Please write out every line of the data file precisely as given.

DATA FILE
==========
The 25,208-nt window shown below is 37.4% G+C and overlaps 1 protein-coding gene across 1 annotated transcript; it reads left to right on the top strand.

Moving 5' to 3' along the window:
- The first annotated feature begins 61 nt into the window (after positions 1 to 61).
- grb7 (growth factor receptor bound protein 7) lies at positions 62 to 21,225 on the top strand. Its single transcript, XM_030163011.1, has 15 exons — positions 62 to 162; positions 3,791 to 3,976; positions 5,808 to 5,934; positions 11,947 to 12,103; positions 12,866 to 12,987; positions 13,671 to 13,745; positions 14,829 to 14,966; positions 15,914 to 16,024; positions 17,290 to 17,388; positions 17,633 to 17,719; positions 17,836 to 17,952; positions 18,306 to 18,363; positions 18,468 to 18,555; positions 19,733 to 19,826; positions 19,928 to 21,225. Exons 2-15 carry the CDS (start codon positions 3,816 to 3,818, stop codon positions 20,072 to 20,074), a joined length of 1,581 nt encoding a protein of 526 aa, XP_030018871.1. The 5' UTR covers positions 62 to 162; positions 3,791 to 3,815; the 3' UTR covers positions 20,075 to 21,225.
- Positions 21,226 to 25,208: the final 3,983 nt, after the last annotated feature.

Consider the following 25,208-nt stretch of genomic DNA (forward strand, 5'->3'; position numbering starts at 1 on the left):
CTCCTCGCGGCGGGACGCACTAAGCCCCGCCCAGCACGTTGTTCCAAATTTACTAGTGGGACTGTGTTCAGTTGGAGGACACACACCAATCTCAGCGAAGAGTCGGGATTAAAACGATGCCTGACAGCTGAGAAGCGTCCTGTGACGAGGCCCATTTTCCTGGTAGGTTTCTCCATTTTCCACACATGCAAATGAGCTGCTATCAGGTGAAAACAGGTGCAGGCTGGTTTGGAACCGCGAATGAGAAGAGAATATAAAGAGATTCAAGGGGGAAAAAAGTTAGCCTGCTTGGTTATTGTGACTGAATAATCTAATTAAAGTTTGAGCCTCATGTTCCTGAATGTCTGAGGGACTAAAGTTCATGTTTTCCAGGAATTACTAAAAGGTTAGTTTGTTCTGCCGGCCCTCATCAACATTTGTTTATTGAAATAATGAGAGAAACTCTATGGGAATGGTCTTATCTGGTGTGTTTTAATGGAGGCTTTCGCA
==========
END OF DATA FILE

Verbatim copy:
The 25,208-nt window shown below is 37.4% G+C and overlaps 1 protein-coding gene across 1 annotated transcript; it reads left to right on the top strand.

Moving 5' to 3' along the window:
- The first annotated feature begins 61 nt into the window (after positions 1 to 61).
- grb7 (growth factor receptor bound protein 7) lies at positions 62 to 21,225 on the top strand. Its single transcript, XM_030163011.1, has 15 exons — positions 62 to 162; positions 3,791 to 3,976; positions 5,808 to 5,934; positions 11,947 to 12,103; positions 12,866 to 12,987; positions 13,671 to 13,745; positions 14,829 to 14,966; positions 15,914 to 16,024; positions 17,290 to 17,388; positions 17,633 to 17,719; positions 17,836 to 17,952; positions 18,306 to 18,363; positions 18,468 to 18,555; positions 19,733 to 19,826; positions 19,928 to 21,225. Exons 2-15 carry the CDS (start codon positions 3,816 to 3,818, stop codon positions 20,072 to 20,074), a joined length of 1,581 nt encoding a protein of 526 aa, XP_030018871.1. The 5' UTR covers positions 62 to 162; positions 3,791 to 3,815; the 3' UTR covers positions 20,075 to 21,225.
- Positions 21,226 to 25,208: the final 3,983 nt, after the last annotated feature.

Consider the following 25,208-nt stretch of genomic DNA (forward strand, 5'->3'; position numbering starts at 1 on the left):
CTCCTCGCGGCGGGACGCACTAAGCCCCGCCCAGCACGTTGTTCCAAATTTACTAGTGGGACTGTGTTCAGTTGGAGGACACACACCAATCTCAGCGAAGAGTCGGGATTAAAACGATGCCTGACAGCTGAGAAGCGTCCTGTGACGAGGCCCATTTTCCTGGTAGGTTTCTCCATTTTCCACACATGCAAATGAGCTGCTATCAGGTGAAAACAGGTGCAGGCTGGTTTGGAACCGCGAATGAGAAGAGAATATAAAGAGATTCAAGGGGGAAAAAAGTTAGCCTGCTTGGTTATTGTGACTGAATAATCTAATTAAAGTTTGAGCCTCATGTTCCTGAATGTCTGAGGGACTAAAGTTCATGTTTTCCAGGAATTACTAAAAGGTTAGTTTGTTCTGCCGGCCCTCATCAACATTTGTTTATTGAAATAATGAGAGAAACTCTATGGGAATGGTCTTATCTGGTGTGTTTTAATGGAGGCTTTCGCA